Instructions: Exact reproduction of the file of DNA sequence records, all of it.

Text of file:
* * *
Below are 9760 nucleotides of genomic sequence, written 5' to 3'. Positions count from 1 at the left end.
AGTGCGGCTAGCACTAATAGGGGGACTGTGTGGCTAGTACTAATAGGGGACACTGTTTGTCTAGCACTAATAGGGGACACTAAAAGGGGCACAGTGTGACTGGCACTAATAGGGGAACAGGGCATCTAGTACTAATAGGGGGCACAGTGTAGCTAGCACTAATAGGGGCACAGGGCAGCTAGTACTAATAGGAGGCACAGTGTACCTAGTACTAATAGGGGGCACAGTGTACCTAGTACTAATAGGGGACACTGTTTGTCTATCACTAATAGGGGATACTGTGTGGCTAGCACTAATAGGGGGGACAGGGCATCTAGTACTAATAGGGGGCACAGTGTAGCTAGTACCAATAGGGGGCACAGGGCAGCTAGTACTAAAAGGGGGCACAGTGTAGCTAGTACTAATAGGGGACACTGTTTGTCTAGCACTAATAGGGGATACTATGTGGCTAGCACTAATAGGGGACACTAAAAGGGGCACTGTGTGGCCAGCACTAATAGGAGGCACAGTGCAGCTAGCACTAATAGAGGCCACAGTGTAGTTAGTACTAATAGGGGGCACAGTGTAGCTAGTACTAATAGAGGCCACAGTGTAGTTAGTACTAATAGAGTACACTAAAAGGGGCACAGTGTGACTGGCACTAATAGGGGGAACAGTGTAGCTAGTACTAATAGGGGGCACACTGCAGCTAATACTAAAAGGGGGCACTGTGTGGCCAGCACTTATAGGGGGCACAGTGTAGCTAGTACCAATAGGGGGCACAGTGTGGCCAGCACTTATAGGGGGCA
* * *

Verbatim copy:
Below are 9760 nucleotides of genomic sequence, written 5' to 3'. Positions count from 1 at the left end.
AGTGCGGCTAGCACTAATAGGGGGACTGTGTGGCTAGTACTAATAGGGGACACTGTTTGTCTAGCACTAATAGGGGACACTAAAAGGGGCACAGTGTGACTGGCACTAATAGGGGAACAGGGCATCTAGTACTAATAGGGGGCACAGTGTAGCTAGCACTAATAGGGGCACAGGGCAGCTAGTACTAATAGGAGGCACAGTGTACCTAGTACTAATAGGGGGCACAGTGTACCTAGTACTAATAGGGGACACTGTTTGTCTATCACTAATAGGGGATACTGTGTGGCTAGCACTAATAGGGGGGACAGGGCATCTAGTACTAATAGGGGGCACAGTGTAGCTAGTACCAATAGGGGGCACAGGGCAGCTAGTACTAAAAGGGGGCACAGTGTAGCTAGTACTAATAGGGGACACTGTTTGTCTAGCACTAATAGGGGATACTATGTGGCTAGCACTAATAGGGGACACTAAAAGGGGCACTGTGTGGCCAGCACTAATAGGAGGCACAGTGCAGCTAGCACTAATAGAGGCCACAGTGTAGTTAGTACTAATAGGGGGCACAGTGTAGCTAGTACTAATAGAGGCCACAGTGTAGTTAGTACTAATAGAGTACACTAAAAGGGGCACAGTGTGACTGGCACTAATAGGGGGAACAGTGTAGCTAGTACTAATAGGGGGCACACTGCAGCTAATACTAAAAGGGGGCACTGTGTGGCCAGCACTTATAGGGGGCACAGTGTAGCTAGTACCAATAGGGGGCACAGTGTGGCCAGCACTTATAGGGGGCA